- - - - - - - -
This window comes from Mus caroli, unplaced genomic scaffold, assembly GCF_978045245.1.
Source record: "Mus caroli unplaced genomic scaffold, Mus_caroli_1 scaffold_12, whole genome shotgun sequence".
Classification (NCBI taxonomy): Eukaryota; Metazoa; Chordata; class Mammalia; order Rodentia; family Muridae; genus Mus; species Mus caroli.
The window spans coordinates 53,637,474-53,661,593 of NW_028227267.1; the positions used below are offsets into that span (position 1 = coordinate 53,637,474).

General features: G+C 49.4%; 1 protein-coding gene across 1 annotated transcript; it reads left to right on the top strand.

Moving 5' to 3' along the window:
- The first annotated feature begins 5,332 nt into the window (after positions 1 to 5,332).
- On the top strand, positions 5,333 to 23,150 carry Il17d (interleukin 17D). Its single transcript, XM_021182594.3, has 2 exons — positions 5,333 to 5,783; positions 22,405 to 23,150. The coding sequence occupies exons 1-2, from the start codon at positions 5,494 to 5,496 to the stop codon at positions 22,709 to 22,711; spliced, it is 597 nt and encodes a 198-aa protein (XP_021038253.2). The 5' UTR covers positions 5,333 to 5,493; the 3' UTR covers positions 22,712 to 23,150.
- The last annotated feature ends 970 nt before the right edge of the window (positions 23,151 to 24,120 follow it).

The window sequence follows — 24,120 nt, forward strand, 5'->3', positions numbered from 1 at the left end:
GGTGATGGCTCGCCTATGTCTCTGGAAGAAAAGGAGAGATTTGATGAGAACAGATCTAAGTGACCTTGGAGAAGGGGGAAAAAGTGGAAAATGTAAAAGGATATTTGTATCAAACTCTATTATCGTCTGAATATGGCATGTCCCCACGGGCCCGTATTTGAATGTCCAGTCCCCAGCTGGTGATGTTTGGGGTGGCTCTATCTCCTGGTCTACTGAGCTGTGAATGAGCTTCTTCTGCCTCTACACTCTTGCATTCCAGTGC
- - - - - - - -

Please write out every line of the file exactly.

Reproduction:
This window comes from Mus caroli, unplaced genomic scaffold, assembly GCF_978045245.1.
Source record: "Mus caroli unplaced genomic scaffold, Mus_caroli_1 scaffold_12, whole genome shotgun sequence".
Classification (NCBI taxonomy): Eukaryota; Metazoa; Chordata; class Mammalia; order Rodentia; family Muridae; genus Mus; species Mus caroli.
The window spans coordinates 53,637,474-53,661,593 of NW_028227267.1; the positions used below are offsets into that span (position 1 = coordinate 53,637,474).

General features: G+C 49.4%; 1 protein-coding gene across 1 annotated transcript; it reads left to right on the top strand.

Moving 5' to 3' along the window:
- The first annotated feature begins 5,332 nt into the window (after positions 1 to 5,332).
- On the top strand, positions 5,333 to 23,150 carry Il17d (interleukin 17D). Its single transcript, XM_021182594.3, has 2 exons — positions 5,333 to 5,783; positions 22,405 to 23,150. The coding sequence occupies exons 1-2, from the start codon at positions 5,494 to 5,496 to the stop codon at positions 22,709 to 22,711; spliced, it is 597 nt and encodes a 198-aa protein (XP_021038253.2). The 5' UTR covers positions 5,333 to 5,493; the 3' UTR covers positions 22,712 to 23,150.
- The last annotated feature ends 970 nt before the right edge of the window (positions 23,151 to 24,120 follow it).

The window sequence follows — 24,120 nt, forward strand, 5'->3', positions numbered from 1 at the left end:
GGTGATGGCTCGCCTATGTCTCTGGAAGAAAAGGAGAGATTTGATGAGAACAGATCTAAGTGACCTTGGAGAAGGGGGAAAAAGTGGAAAATGTAAAAGGATATTTGTATCAAACTCTATTATCGTCTGAATATGGCATGTCCCCACGGGCCCGTATTTGAATGTCCAGTCCCCAGCTGGTGATGTTTGGGGTGGCTCTATCTCCTGGTCTACTGAGCTGTGAATGAGCTTCTTCTGCCTCTACACTCTTGCATTCCAGTGC